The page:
In response to:

Can Our Species Escape Destruction? from the October 13, 2011 issue

To the Editors:

John Terborgh’s reliance upon selfish genes to “shed light on many facets of human behavior” [“Can Our Species Escape Destruction?,” NYR, October 13, 2011] strikes me as expressing both his conservative standpoint and his frustration at the manifest resistance to the urgent need to meaningfully respond to the gathering global climate catastrophe that threatens to obliterate both partisans of Gaea and of selfish genes.

I believe the selfish gene notion is contradicted by no less a Darwinist than Charles himself, who explored in The Descent of Man (1871) the evolutionary and survival value for our species of social cooperation and morality. It is the plasticity and survival inclinations of human social groups that suggests there is, in fact, potential for saving response to self-destructive industrial excess.

For example, in Jared Diamond’s Collapse (2004), he contrasts the ecological and political misery of Haiti to the relative sustainability of the Dominican Republic on the other side of the same island as a consequence of a series of historical and political circumstances. It was not selfish genes that did in Haiti, or beneficent genes that helped the Dominican Republic. It was a matter of responses to historical circumstances, to contingency. Diamond makes clear that both authoritarian and participatory systems have led historically to sustainable ends, or to collapse.

It’s up to all of us, regardless of ideology, to undertake corrective climate action now. Building an efficiency renewable energy system, practicing a sustainable industrial, agricultural, and forestry ecology is a clear technical possibility and one that will lead toward an ecological, prosperous, and sustainable future. And it is also possible to continue the self-destructive conduct of industrial business as usual.

What happens is in our hands, not in our genes.

Roy Morrison
Director, Office for Sustainability
Southern New Hampshire University
Warner, New Hampshire

John Terborgh replies:

Humans are more controlled by our genes than it is popular to think. Sex, thirst, hunger, fear—these are fundamental drives possessed by animals and humans alike, but how many more innate urges are there lying behind our cravings, ego, ambitions, feelings of security or insecurity, etc.? To conclude that genes create tendencies in our behavior is not to deny the virtues of cooperation, empathy, and morality. If this is what Roy Morrison thinks I am saying, he is mistaken.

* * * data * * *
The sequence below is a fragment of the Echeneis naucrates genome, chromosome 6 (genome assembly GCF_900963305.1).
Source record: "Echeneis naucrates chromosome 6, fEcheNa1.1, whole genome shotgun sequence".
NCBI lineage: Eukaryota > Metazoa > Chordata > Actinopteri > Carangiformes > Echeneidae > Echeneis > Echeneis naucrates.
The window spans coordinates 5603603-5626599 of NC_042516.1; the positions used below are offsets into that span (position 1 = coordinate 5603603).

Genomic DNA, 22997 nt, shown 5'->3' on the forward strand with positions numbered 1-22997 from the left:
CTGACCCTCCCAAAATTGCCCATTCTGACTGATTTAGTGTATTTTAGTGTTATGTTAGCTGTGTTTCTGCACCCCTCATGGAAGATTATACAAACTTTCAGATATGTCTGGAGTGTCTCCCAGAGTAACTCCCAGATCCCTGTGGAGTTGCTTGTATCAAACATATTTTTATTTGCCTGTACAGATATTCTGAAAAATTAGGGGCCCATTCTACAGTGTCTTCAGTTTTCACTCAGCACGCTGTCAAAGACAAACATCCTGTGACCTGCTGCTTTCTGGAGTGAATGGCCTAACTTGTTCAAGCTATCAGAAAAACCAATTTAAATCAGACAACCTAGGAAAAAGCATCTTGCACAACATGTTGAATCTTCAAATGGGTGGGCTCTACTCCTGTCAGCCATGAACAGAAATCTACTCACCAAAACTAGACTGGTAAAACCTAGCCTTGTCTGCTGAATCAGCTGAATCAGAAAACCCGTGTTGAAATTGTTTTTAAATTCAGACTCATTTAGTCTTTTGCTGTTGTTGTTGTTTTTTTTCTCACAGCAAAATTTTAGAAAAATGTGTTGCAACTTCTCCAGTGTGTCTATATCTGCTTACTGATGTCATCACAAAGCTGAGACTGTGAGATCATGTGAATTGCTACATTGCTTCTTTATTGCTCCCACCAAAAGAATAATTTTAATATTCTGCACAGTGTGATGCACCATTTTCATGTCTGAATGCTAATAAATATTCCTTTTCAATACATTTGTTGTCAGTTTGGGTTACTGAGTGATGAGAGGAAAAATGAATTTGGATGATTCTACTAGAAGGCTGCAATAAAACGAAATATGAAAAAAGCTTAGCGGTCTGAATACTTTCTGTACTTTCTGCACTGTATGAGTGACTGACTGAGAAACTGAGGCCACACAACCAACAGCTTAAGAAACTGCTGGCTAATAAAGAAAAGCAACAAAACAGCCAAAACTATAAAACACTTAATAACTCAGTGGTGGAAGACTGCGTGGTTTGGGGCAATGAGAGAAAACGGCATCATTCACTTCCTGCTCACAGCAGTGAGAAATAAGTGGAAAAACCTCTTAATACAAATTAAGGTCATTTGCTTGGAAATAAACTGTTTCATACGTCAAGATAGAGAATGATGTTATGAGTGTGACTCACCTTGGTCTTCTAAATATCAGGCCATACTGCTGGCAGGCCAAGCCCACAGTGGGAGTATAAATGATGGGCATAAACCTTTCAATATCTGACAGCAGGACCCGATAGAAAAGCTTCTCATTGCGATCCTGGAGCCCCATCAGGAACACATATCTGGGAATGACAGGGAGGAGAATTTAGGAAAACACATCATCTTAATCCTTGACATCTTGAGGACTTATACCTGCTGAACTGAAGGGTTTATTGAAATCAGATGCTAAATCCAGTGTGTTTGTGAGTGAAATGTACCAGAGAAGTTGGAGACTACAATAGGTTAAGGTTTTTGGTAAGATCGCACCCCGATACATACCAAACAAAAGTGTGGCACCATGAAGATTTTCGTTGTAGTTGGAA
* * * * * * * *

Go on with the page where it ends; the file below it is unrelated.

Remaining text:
What I am saying is that some of our egocentric traits—e.g., selfishness, pride, cliquishness—are antagonistic to other traits—cooperation, compassion, generosity, tolerance—that are needed to create a peaceful global community of humans with equal rights and equal dignity. Somehow the tension between what we are as individuals and what we need to be to succeed as members of a harmonious society must find resolution. I’m not claiming I know how to do it; only that successfully accomplishing it is essential to the well-being of the human enterprise.

Thus I agree with Mr. Morrison (and Darwin) that social cooperation and morality have survival value at the societal level. However, natural selection acts on individuals, favoring those who contribute the most genes to succeeding generations. Under natural selection, individuals succeed who accumulate more resources, whether through simple hard work, by dominating, deceiving, or excluding others, or by controlling multiple mates (animals do all of these).

Evolutionary success via these means engenders traits—competitiveness, selfishness, philandering, despotism—that are contrary to human goals on a higher level. My plea is that we try to understand the tensions between the individual and society and legislate ways to blunt the worst manifestations of selfishness. In fact, we already do so in that we have legislated progressive taxation, labor laws, public support of pensions and medical care for the elderly, the banning of polygamy, etc.—but clearly these measures have not restrained the opening of a huge disparity in income distribution in which the net worth of the top 1 percent exceeds that of the bottom 90 percent. Is this a healthy and desirable outcome of social legislation? Clearly, we still have a long way to go.

The essential message of Jared Diamond’s book Collapse was that societies that were able to reevaluate their most fundamental assumptions and adjust in the face of ecological crises were those that survived, whereas others failed. The world is beset with crises today—economic, social, environmental, security (nuclear weapons), demographic—yet a divided global community is unable to achieve adequate traction on any of them. We see this in our own society in the inability of Congress to deal with the budget crisis and many other issues. Just as natural selection determines the success or failure of individuals, a sort of pseudo natural selection operates among nations: those that possess unity (even if despotically imposed) will be able to engage the global challenges and adjust, whereas those that fall into a frenzy of internal bickering and blame-mongering will fall behind. Which will it be for us? The current indications are not encouraging.

Morrison’s assertion that “what happens is in our hands, not in our genes” raises the timeless question of whether we have free will. Centuries ago, the question was passionately argued on theological grounds, but as a scientist, I’m convinced that the real answer lies at the intersection of genetics and neurobiology and is unlikely to be anything so simple as “yes” or “no.”